In this post all my matrices will be $\mathbb R^{N\times N}$ symmetric positive semi-definite (psd), but I am also interested in the Hermitian case. In particular the square root $A^{\frac 12}$ of a psd matrix $A$ is defined unambiguously via the spectral theorem. Also, I use the conventional Frobenius scalar product and norm $$ \newcommand\abs[1]{\lvert#1\rvert}\newcommand\pair[2]{\langle#1, #2\rangle}\pair A B:=\operatorname{Tr}(A^tB), \qquad \abs A^2:=\pair A A. $$

Question: is the following inequality true $$ \abs{A^{\frac 12}-B^{\frac 12}}^2\leq C_N \abs{A-B}\quad ??? $$ for all psd matrices $A,B$ and a positive constant $C_N$ depending on the dimension only.

For non-negative scalar number (i-e $N=1$) this amounts to asking whether $\abs{\sqrt a-\sqrt b}^2\leq C\abs{a-b}$, which of course is true due to $\abs{\sqrt a-\sqrt b}^2=\abs{\sqrt a-\sqrt b}\times \abs{\sqrt a-\sqrt b}\leq \abs{\sqrt a-\sqrt b} \times \abs{\sqrt a+\sqrt b}=\abs{a-b}$.

$\DeclareMathOperator\diag{diag}$If $A$ and $B$ commute then by simultaneous diagonalisation we can assume that $A=\diag(a_i)$ and $B=\diag(b_i)$, hence from the scalar case $$ \abs{A^\frac 12-B^\frac 12}^2 =\sum\limits_{i=1}^N \abs{\sqrt a_i-\sqrt b_i}^2 \leq \sum\limits_{i=1}^N \abs{a_i-b_i} \leq \sqrt N \left(\sum\limits_{i=1}^N \abs{a_i-b_i}^2\right)^\frac 12=\sqrt N \abs{A-B}. $$

Some hidden convexity seems to be involved, but in the general (non diagonal) case I am embarrassingly not even sure that the statement holds true and I cannot even get started. Since I am pretty sure that this is either blatantly false, or otherwise well-known and referenced, I would like to avoid wasting more time reinventing the wheel than I already have.

Suvrit's answer to Subadditivity of the square root for matrices and answer to Ratio sum comparison on operators seem to be related but do not quite get me where I want (unless I missed something?)

Context: this question arises for technical purposes in a problem I'm currently working on, related to the Bures distance between psd matrices, defined as $$ d(A,B)=\min\limits_U \abs{A^\frac 12-B^\frac 12U} $$ (the infimum runs over unitary matrices $UU^t=\operatorname{Id}$).

  • $\begingroup$ Is there a reason you call your matrices $U$ unitary rather than orthogonal? (They surely are unitary, but I am used to this choice of terminology only when one does not want to insist a priori on the matrices being real, as you do.) $\endgroup$
    – LSpice
    Jan 23, 2023 at 19:13
  • 1
    $\begingroup$ Not really, I came across the question while reading some papers from Quantum-based optimal transportation, and I guess in this mathematical physics context the terminology "unitary" is predominant? But maybe not, and perhaps I was only unconsciously influenced by the paper I was reading at the time. I confess I was not even aware of the subtle real/complex difference in vocabulary that you pointed out, actually I htough unitary/orthogonal was rather a question of finite/ininite dimension, matrices vs. operators. Guess I was wrong! $\endgroup$ Jan 23, 2023 at 20:24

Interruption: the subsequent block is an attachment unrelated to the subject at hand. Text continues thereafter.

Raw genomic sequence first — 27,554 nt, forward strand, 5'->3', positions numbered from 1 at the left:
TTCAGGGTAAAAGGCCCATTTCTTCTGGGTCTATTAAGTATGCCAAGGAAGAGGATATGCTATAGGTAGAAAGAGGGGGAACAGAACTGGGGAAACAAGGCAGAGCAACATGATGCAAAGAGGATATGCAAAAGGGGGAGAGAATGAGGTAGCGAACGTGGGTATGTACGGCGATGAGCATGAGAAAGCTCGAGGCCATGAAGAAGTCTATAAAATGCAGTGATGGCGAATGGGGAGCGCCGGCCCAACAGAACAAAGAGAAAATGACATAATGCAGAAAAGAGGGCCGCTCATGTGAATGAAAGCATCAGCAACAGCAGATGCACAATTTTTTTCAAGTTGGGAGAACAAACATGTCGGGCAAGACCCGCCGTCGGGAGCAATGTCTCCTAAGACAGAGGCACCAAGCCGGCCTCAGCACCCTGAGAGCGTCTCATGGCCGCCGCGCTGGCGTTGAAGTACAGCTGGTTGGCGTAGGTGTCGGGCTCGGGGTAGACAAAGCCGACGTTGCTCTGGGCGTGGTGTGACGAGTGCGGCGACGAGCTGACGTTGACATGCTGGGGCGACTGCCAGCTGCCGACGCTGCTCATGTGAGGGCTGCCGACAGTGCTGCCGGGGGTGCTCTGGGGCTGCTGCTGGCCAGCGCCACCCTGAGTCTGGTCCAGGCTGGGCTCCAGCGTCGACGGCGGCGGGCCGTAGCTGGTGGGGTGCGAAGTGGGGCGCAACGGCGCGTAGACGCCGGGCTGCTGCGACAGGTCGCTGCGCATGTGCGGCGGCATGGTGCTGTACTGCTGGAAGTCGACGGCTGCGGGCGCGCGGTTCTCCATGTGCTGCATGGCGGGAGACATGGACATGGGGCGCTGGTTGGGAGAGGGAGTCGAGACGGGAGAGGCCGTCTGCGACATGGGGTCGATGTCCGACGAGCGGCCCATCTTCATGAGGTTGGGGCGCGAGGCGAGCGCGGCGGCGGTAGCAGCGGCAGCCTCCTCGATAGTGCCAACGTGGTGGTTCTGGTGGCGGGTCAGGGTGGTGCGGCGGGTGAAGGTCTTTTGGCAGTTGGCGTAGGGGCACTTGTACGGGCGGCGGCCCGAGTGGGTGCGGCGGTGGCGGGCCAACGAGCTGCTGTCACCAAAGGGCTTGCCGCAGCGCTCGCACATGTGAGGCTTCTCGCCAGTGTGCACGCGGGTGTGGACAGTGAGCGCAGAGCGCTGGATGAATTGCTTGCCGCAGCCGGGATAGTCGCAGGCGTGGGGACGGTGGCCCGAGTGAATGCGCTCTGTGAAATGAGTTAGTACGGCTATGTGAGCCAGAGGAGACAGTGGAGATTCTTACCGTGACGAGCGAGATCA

1 Answer 1


The classical operator generalization of the scalar inequality $|\sqrt{a}-\sqrt{b}|^2 \leq |a-b|$ is the Powers-Størmer inequality, which involves two different norms : the trace norm $\|X\|_1 = \operatorname{Tr}|X|$ and the Froebenius norm $\|X\|_2 = (\operatorname{Tr}(X^* X))^{\frac 1 2}$, where $|X| = (X^* X)^{\frac 1 2}$ is the usual absolute value of matrices. It says that for all positive matrices $A,B$ (or operators on a Hilbert space), $$ \|\sqrt{A} - \sqrt{B}\|_2^2 \leq \|A-B\|_1.$$

It implies a positive answer to your question with $C_N = \sqrt{N}$, because by Hoelder's inequality, $\|A-B\|_1 \leq \sqrt{N} \|A-B\|_2$. The constant is optimal (take $A=\operatorname{Id},B=0$).

The Powers-Størmer surprisingly does not have a wikipedia page yet, but it probably appears in most textbooks on operator algebras or matrix analysis. The original reference is R. T. Powers, E. Størmer, Free states of canonical anticommutation relations, Commun. Math. Phys. 16, 1-33 (1970).

  • $\begingroup$ Great, merci beaucoup Mikael! This $L^1$ version is even better than what I needed: I really was trying to control by $L^1$, but for some resaon I was convinced that $L^2$ should be used as an intermediate step. I guess I was wrong. Thank you again. $\endgroup$ May 28, 2020 at 12:50
  • $\begingroup$ Content que ça puisse t'être utile ! $\endgroup$ May 29, 2020 at 11:46
  • $\begingroup$ Oh yes, merci encore, ça me tire une belle épine du pied! By the way, since you appear to be the expert here, and mostly out of curiosity: Have you ever heard of the Bures distance in the infinite-dimensional/operator-theoretical framework? It seems to be quite popular in information theory these days, and apparently plays a role in quantum mechanics, so I was just wondering... (Although I must admit I didn't particularly search the literature for this) $\endgroup$ May 29, 2020 at 12:03
  • $\begingroup$ @leomonsaingeon : I do not remember having heard of the Bures distance before your question (but I am no expert in Quantum information theory). But its definition makes perfect sense for infinite dimensional spaces (and more generally for any tracial von Neumann algebra), and I guess that most properties known for finite matrices remain true in this setting. $\endgroup$ May 29, 2020 at 12:35

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